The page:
Results from a longitudinal cohort study from our colleagues Dave Margolis and coworkers at University of Pennsylvania.
Lack of Effectiveness of Hyperbaric Oxygen Therapy for the Treatment of Diabetic Foot Ulcer and the Prevention of Amputation
A cohort study
- David J. Margolis, MD, PHD1,2⇓,
- Jayanta Gupta, MD, PHD2,
- Ole Hoffstad, MS2,
- Maryte Papdopoulos, BA2,
- Henry A. Glick, PHD3,
- Stephen R. Thom, MD, PHD4 and
- Nandita Mitra, PHD2
1Department of Dermatology, Perelman School of Medicine, University of Pennsylvania, Philadelphia, Pennsylvania
2Department of Biostatistics and Epidemiology, Perelman School of Medicine, University of Pennsylvania, Philadelphia, Pennsylvania
3Department of Medicine, Perelman School of Medicine, University of Pennsylvania, Philadelphia, Pennsylvania
4Department of Emergency Medicine, Perelman School of Medicine, University of Pennsylvania, Philadelphia, Pennsylvania
- Corresponding author: David J. Margolis, firstname.lastname@example.org.
OBJECTIVE Hyperbaric oxygen (HBO) is a device that is used to treat foot ulcers. The study goal was to compare the effectiveness of HBO with other conventional therapies administered in a wound care network for the treatment of a diabetic foot ulcer and prevention of lower extremity amputation.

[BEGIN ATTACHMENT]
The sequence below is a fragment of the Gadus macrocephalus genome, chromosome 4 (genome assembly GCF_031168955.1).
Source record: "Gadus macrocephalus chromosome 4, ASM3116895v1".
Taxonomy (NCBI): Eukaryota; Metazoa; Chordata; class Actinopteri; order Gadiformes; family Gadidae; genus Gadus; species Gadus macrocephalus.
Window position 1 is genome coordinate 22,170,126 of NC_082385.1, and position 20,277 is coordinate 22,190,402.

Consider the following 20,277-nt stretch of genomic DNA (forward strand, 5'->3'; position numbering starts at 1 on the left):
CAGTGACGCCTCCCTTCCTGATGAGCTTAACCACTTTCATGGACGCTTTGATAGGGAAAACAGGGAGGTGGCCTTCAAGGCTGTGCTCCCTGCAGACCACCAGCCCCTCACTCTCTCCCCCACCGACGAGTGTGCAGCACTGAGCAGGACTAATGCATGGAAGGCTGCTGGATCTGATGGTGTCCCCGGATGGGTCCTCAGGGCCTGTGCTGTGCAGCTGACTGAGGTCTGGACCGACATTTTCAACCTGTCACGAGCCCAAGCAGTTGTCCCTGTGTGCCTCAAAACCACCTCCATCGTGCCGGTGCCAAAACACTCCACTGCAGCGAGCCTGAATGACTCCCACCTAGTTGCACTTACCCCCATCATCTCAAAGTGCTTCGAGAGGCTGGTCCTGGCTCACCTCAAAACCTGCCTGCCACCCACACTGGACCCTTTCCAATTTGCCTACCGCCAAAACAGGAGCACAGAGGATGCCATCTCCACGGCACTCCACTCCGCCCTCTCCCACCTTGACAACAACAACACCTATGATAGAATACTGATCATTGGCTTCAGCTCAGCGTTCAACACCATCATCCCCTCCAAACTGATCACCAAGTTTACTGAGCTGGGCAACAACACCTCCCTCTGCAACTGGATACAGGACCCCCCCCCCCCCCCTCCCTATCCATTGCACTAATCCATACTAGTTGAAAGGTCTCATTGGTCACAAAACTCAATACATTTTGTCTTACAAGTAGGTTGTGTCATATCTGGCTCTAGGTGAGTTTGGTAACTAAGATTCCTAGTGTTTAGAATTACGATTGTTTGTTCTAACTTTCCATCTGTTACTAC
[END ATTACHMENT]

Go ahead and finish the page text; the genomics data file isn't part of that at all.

RESEARCH DESIGN AND METHODS This was a longitudinal observational cohort study. To address treatment selection bias, we used propensity scores to determine the “propensity” that an individual was selected to receive HBO.
RESULTS We studied 6,259 individuals with diabetes, adequate lower limb arterial perfusion, and foot ulcer extending through the dermis, representing 767,060 person-days of wound care. In the propensity score–adjusted models, individuals receiving HBO were less likely have healing of their foot ulcer (hazard ratio, 0.68; 95% confidence interval, 0.63–0.73) and more likely to have an amputation (2.37 [1.84–3.04]). Additional analyses, including the use of an instrumental variable, were conducted to assess the robustness of our results to unmeasured confounding. HBO was not found to improve the likelihood that a wound might heal or to decrease the likelihood of amputation in any of these analyses.
CONCLUSIONS Use of HBO neither improved the likelihood that a wound would heal nor prevented amputation in a cohort of patients defined by Centers for Medicare and Medicaid Services eligibility criteria. The usefulness of HBO in the treatment of diabetic foot ulcers needs to be reevaluated.